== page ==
Standup comics have always been on the fringe of society, so it’s only natural that so many of them would be taking to Fringe festivals the world over.
To the untrained eye, comedic one-person shows look almost identical to a standup set. But they are very different animals. Ideally, the former will include a thematic through-line and a dramatic arc rather than just a series of hilarious, but disparate, jokes.
“In standup, if they’re not laughing, you’re bombing,” says 43-year-old comedian-actor Andy Cañete, who brings The Cañete Chroñicles to Studio 16 at this year’s Vancouver Fringe Festival. “It’s pretty simple. It’s a different dynamic.”
The Cañete Chroñicles, about the comic’s crazy experiences from 20 years in Vancouver after moving here from Chile at the age of 23, is one of many productions from standup comics at the Fringe this year, including, but not limited to, Efthimios Nasiopoulos’s Disengaged (Studio 16), Katharine Ferns’s Katharine Ferns Is in Stitches (Performance Works), Damonde Tschritter’s The Messenger (Cultch Historic Theatre), Marylee Stephenson’s Tightrope Talking (Studio 16), and Tim Lee’s Scientist Turned Comedian (False Creek Community Centre).
In Cañete’s first Fringe show, Porn and Pinochet in 2015, he noticed another difference. In a bit adapted from his standup act, he talked about the corporal punishment he received from his parents growing up.
In comedy rooms, it got the response he intended. “They laughed at my pain,” he says. “Then I did it at the Fringe and I got crickets. People weren’t laughing; they just felt bad. I realized pretty quick it’s a very different vibe doing a standup show and a one-man show.”
Nasiopoulos, another Vancouver-based standup comic, says those “crickets” help bring emotional depth to his performances. In Disengaged, about his many failed relationships, the former Torontonian doesn’t feel the need to always go for the gag.
“It’s not standup at all; it’s storytelling,” he says. “You’re not writing for jokes every 20 seconds or whatever; you’re just telling stories and people are engaged in the stories. You’re going to get the laughs and emotion out of it that way. The story is funny but I’m not trying to get laughs all the time. There are more dips, I find, when it’s not standup.”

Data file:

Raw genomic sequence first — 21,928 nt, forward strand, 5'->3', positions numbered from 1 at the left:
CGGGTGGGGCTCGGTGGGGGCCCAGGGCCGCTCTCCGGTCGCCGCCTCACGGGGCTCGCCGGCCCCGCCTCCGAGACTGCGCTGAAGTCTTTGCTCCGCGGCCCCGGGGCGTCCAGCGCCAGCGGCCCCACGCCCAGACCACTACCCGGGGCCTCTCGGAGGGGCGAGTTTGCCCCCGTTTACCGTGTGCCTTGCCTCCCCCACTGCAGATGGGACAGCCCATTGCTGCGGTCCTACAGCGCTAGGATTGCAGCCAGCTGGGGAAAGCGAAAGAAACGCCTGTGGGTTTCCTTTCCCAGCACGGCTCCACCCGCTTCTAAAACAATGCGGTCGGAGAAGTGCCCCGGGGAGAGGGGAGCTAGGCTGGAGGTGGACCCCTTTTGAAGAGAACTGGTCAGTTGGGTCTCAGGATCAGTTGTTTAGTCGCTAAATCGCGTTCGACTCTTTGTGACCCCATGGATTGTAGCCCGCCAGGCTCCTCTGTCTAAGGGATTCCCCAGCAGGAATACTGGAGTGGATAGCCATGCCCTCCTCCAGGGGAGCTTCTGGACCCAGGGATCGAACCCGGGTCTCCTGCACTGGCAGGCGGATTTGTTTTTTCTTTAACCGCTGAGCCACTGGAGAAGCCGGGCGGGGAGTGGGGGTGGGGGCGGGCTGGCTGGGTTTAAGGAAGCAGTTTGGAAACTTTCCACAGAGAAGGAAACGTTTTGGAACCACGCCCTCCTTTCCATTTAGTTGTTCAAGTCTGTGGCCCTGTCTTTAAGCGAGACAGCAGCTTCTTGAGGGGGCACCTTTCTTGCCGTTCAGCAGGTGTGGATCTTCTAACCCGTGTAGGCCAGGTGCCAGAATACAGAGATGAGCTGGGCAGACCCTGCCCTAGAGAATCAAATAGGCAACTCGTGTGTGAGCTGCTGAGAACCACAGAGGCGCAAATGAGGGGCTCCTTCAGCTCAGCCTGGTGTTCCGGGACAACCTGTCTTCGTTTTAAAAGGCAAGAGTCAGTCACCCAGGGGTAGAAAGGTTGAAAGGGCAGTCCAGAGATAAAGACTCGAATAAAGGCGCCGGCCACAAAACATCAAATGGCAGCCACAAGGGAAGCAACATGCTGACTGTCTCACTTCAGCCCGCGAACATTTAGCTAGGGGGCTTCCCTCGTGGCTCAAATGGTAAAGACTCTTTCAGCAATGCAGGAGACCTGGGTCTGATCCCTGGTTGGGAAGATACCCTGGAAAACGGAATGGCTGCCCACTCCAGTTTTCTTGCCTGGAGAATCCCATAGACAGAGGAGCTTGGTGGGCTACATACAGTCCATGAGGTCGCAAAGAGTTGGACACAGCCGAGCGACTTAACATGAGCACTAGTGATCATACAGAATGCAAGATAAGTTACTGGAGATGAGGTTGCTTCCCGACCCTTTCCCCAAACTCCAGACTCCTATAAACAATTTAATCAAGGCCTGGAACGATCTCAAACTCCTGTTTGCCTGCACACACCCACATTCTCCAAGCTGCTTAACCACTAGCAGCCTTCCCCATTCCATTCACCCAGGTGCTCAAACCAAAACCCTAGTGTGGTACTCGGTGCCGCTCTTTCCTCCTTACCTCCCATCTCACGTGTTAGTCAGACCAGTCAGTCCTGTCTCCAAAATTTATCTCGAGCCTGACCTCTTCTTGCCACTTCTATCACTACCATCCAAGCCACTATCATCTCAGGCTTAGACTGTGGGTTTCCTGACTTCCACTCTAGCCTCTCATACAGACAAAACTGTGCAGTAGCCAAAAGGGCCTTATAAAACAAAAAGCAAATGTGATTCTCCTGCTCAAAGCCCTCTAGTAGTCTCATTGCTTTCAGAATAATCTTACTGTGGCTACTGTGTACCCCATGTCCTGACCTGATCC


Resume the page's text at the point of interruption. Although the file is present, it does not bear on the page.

Nothing drives this home like Ferns’s show about “being in an abusive relationship, going to the police, going through the court system, going through the medical industry, all the complications of surgery, and how I was failed by several institutions and then how I came out the other end and survived. It’s a pretty brutal story,” she says on the phone from her home in Manchester, England, a day before travelling back to the city where she started standup back in 2012. Then she adds, laughing, “Oh yeah, by the way, it’s a really funny show!”
A graduate of Emily Carr University of Art + Design, Ferns did her first standup set on a dare while studying painting. “I was doing four or five gigs a week while I was studying for my final,” she says. “I was painting these horribly depressing paintings while writing dick jokes at the same time.”
Her thesis, ironically enough, was “how language is limiting and maybe we need visual language to express ourselves. And then all of a sudden, I get on-stage and I have all these things to talk about.”
And Fringe shows allow her to delve a little deeper and darker. “There are serious, dramatic moments but there are still a lot of jokes,” she says. “Everyone deals with trauma differently, but the way that I’ve decided to do it is by standing on-stage. I think through comedy I feel empowered. I think comedy is a useful tool to talk about things that are very dark and very hard to talk about, but it’s accessible through comedy.”
Opening up in such a public way is cathartic. Nasiopoulos, who broke off two engagements months before the scheduled weddings, says: “It probably took me until I started doing this show to kinda really put it behind me, to be honest. I never really talked about it or got into it.”
He claims writing and performing Disengaged has also helped him with his standup. Instead of avoiding silent moments, he’s learned to embrace them.
“I can take my time,” he says. “Now in standup I’m more comfortable in adding details and building a story and not worrying if the crowd is laughing because I know they’re engaged in the way I’m telling it, even if it’s taking me longer to get them to where I need them to go.”
“The biggest thing for a comic is you don’t have to be afraid of the silence,” says Cañete. “That takes a long time to get over.” He also thinks Fringe audiences are just generally with him, not against him, as can often be the case in comedy clubs. “They have empathy,” he says. “They’re kinda better people. They’re nicer. And they have an attention span that lasts longer than five seconds.”More